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How to consistently style form elements

One of the trickiest things to deal with cross browser is the styling of form elements. All browsers influence these strictly, but over the years the ‘appearance’ property has been present in WebKit and Blink browsers, and Firefox to help gain some control. More recently it’s been added to Edge.

It has a little more to it, than just using this property. I’ll explain the advantages and drawbacks to this and how I handle it. The goal of this post is to give you the base for you to apply your visual style on top of. I will be covering text, button and select elements.

Starting with a base

The first thing you need to do is set up a good base. To freely style your form elements we need to use appearance: none. The support is good, and this does much of the hard work for us.

Prefixes are necessary, -webkit- and -moz-. Also, as noted by Can I use, Edge and IE Mobile support the -webkit- prefix.

However, there will be some more visual browser defaults that are in place. That is border, box-shadow and border-radius, background-colour and font-family. Replacing these with your own preferences, or removing altogether solves that.

.input-base {
  appearance: none;
  border: none;
  border-radius: 0;
  box-shadow: none;
  background-color: #fff;
  font-family: Helvetica Neue, Arial, Helvetica, sans-serif; }

Getting a consistent height in Firefox

Firefox has long been known to be a pain for its default line-height. As of Firefox 41, this is still present in <select> elements, you have the freedom to change it on the majority of text/button like elements from what I have found.

The line-height is set to normal by default. I stick with this if I’m not going to be using <select> anywhere. If I’m using <select>, I will set a height, equivalent line-height and only apply padding to the sides.

I’m not a huge fan of setting the height, for a few reasons.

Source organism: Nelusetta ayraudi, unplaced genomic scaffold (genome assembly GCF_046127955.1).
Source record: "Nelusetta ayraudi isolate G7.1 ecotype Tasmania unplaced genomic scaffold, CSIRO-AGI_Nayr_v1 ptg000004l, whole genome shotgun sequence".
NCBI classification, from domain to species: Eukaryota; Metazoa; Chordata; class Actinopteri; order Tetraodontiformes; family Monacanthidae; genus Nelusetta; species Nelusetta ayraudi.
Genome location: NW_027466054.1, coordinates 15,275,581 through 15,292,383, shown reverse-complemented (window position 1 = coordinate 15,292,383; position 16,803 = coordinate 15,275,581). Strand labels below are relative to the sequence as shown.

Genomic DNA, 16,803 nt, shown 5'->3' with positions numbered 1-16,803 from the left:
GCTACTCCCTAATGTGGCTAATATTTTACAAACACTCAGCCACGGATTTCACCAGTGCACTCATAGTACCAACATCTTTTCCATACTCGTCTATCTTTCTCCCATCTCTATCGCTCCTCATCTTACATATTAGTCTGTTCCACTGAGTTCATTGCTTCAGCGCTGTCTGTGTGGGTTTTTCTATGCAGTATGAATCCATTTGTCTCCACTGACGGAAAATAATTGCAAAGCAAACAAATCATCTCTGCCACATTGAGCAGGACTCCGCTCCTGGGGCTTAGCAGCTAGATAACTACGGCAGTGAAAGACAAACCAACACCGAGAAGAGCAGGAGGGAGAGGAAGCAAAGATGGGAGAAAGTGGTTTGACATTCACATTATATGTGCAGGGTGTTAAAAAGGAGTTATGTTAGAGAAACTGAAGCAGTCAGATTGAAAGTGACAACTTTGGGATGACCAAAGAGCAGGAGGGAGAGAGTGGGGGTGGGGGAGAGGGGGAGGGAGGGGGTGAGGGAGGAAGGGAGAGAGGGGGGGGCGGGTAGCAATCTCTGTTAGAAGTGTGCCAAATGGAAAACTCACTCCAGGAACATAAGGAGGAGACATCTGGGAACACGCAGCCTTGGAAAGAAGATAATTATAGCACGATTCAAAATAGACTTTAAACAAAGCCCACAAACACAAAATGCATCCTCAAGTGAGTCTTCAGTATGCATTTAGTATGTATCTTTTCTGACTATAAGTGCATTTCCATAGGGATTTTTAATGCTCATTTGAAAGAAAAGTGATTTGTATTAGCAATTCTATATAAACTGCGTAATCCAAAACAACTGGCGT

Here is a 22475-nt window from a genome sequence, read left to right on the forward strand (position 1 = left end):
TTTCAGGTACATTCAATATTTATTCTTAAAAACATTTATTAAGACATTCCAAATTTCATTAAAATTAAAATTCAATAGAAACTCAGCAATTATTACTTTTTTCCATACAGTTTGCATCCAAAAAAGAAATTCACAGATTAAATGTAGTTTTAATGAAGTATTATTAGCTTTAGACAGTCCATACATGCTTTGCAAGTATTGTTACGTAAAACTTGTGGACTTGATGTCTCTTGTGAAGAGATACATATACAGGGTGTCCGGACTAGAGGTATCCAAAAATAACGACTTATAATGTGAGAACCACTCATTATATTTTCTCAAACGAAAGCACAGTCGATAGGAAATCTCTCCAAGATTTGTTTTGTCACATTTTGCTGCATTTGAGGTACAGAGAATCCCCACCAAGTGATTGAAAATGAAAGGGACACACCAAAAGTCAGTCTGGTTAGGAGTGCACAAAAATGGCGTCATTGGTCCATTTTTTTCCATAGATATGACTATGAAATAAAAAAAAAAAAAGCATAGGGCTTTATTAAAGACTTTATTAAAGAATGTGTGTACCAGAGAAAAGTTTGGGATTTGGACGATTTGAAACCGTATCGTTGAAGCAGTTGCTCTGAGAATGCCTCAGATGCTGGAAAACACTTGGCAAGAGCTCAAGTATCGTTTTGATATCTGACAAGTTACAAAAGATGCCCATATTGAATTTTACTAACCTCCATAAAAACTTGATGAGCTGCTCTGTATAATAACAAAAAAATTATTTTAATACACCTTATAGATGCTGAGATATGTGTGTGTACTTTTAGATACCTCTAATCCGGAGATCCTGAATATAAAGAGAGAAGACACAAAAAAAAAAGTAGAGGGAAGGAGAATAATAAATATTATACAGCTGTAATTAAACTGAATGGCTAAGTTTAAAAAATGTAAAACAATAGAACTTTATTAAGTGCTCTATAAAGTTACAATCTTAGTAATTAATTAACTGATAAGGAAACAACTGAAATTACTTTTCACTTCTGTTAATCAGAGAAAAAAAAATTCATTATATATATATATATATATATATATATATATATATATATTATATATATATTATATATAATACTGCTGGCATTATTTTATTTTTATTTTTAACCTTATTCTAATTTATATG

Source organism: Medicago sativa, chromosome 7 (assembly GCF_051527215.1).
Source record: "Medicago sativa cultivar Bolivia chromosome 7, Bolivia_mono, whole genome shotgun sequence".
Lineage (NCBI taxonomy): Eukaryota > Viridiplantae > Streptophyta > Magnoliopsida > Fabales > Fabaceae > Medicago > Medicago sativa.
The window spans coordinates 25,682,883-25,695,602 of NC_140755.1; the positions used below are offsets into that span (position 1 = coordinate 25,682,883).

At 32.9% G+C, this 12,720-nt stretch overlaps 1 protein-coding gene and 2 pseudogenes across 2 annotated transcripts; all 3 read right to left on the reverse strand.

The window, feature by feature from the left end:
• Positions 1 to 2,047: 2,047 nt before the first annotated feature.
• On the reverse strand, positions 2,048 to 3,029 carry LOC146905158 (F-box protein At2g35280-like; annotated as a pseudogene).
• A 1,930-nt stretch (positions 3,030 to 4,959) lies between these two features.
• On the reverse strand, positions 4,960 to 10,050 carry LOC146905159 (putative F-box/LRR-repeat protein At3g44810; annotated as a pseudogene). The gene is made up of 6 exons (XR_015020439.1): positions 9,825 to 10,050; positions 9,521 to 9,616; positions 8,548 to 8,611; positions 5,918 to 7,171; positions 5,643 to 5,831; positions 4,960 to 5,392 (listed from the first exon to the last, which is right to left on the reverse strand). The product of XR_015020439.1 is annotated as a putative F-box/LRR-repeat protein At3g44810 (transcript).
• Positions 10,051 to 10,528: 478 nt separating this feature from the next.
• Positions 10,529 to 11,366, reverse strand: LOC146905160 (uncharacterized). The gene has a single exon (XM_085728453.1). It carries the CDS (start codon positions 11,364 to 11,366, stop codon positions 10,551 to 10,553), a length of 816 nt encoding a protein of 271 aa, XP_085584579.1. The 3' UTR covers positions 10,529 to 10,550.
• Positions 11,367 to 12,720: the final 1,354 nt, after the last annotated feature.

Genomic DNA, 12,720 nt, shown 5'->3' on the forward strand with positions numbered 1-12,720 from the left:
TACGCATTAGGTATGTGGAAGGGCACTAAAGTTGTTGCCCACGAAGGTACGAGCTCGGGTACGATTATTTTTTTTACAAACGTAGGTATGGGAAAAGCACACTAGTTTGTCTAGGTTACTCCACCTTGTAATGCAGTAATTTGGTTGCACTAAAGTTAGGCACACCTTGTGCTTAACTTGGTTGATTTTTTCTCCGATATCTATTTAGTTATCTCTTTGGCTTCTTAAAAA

Getting a consistent height in Edge

Edge is all well and good until it concerns select elements, like Firefox. So the same recommendation stands, setting the height.

Base without <select>

.input-base {
  appearance: none;
  border: none;
  border-radius: 0;
  box-shadow: none;
  background-color: #fff;
  font-family: Helvetica Neue, Arial, Helvetica, sans-serif;
  line-height: normal;
  padding: 12px; }

Base with <select>

.input-base {
  appearance: none;
  border: none;
  border-radius: 0;
  box-shadow: none;
  background-color: #fff;
  font-family: Helvetica Neue, Arial, Helvetica, sans-serif;
  line-height: normal;
  padding: 0 12px;
  height: 44px;
  line-height: 44px; }

Drawbacks

WebKit and Blink based browsers will handle all form elements much nicer and more consistently, than the likes of Edge and Firefox. With the two applying harder to adjust styles (particularly where it concerns <select>). So while I favour an approach which applies the littlest amount of CSS initially. You may find the height and line-height approach serves you better in the long run.

Other comments

I have seen other approaches for handling the Firefox issue. This only appears to apply to type=submit, so it may be possible to line it up next to a <select> by applying additional padding.

If you view the following pen in Firefox it demonstrates this. I think this approach may vary, and I may explore it further and update this post with a more definitive answer.

See the Pen vNJLwm by Steve (@stevemckinney) on CodePen.

Hopefully, this helps with your styling troubles.

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Three free form styles